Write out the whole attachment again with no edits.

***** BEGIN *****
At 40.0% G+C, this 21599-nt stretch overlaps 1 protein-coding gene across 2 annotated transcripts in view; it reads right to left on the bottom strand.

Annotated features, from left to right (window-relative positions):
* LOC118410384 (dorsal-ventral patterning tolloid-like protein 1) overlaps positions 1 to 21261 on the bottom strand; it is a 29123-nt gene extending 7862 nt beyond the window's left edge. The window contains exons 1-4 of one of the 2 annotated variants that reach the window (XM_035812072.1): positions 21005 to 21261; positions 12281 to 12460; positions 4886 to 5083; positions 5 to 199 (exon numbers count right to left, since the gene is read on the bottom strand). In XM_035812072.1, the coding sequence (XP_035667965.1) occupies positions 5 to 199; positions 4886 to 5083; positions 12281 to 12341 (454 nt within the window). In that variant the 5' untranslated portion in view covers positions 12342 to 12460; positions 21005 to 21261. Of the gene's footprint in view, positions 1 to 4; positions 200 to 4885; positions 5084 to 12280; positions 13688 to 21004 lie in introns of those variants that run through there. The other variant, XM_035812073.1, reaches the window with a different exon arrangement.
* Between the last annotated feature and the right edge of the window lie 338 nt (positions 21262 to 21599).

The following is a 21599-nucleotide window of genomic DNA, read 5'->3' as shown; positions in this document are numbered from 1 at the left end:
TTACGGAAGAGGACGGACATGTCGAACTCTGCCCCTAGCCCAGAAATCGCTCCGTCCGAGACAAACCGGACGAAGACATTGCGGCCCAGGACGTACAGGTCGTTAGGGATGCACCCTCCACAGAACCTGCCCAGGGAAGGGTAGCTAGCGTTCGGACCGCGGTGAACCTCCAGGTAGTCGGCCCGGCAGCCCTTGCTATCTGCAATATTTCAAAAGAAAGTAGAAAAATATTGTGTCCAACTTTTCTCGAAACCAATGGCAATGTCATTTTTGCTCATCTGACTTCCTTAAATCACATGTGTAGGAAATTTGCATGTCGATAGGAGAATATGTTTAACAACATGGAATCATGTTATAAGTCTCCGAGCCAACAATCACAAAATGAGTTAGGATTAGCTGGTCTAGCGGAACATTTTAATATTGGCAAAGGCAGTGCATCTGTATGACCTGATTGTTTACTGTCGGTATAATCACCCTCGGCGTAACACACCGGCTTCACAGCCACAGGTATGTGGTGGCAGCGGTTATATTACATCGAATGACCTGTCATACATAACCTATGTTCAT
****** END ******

At 40.0% G+C, this 21599-nt stretch overlaps 1 protein-coding gene across 2 annotated transcripts in view; it reads right to left on the bottom strand.

Annotated features, from left to right (window-relative positions):
* LOC118410384 (dorsal-ventral patterning tolloid-like protein 1) overlaps positions 1 to 21261 on the bottom strand; it is a 29123-nt gene extending 7862 nt beyond the window's left edge. The window contains exons 1-4 of one of the 2 annotated variants that reach the window (XM_035812072.1): positions 21005 to 21261; positions 12281 to 12460; positions 4886 to 5083; positions 5 to 199 (exon numbers count right to left, since the gene is read on the bottom strand). In XM_035812072.1, the coding sequence (XP_035667965.1) occupies positions 5 to 199; positions 4886 to 5083; positions 12281 to 12341 (454 nt within the window). In that variant the 5' untranslated portion in view covers positions 12342 to 12460; positions 21005 to 21261. Of the gene's footprint in view, positions 1 to 4; positions 200 to 4885; positions 5084 to 12280; positions 13688 to 21004 lie in introns of those variants that run through there. The other variant, XM_035812073.1, reaches the window with a different exon arrangement.
* Between the last annotated feature and the right edge of the window lie 338 nt (positions 21262 to 21599).

The following is a 21599-nucleotide window of genomic DNA, read 5'->3' as shown; positions in this document are numbered from 1 at the left end:
TTACGGAAGAGGACGGACATGTCGAACTCTGCCCCTAGCCCAGAAATCGCTCCGTCCGAGACAAACCGGACGAAGACATTGCGGCCCAGGACGTACAGGTCGTTAGGGATGCACCCTCCACAGAACCTGCCCAGGGAAGGGTAGCTAGCGTTCGGACCGCGGTGAACCTCCAGGTAGTCGGCCCGGCAGCCCTTGCTATCTGCAATATTTCAAAAGAAAGTAGAAAAATATTGTGTCCAACTTTTCTCGAAACCAATGGCAATGTCATTTTTGCTCATCTGACTTCCTTAAATCACATGTGTAGGAAATTTGCATGTCGATAGGAGAATATGTTTAACAACATGGAATCATGTTATAAGTCTCCGAGCCAACAATCACAAAATGAGTTAGGATTAGCTGGTCTAGCGGAACATTTTAATATTGGCAAAGGCAGTGCATCTGTATGACCTGATTGTTTACTGTCGGTATAATCACCCTCGGCGTAACACACCGGCTTCACAGCCACAGGTATGTGGTGGCAGCGGTTATATTACATCGAATGACCTGTCATACATAACCTATGTTCAT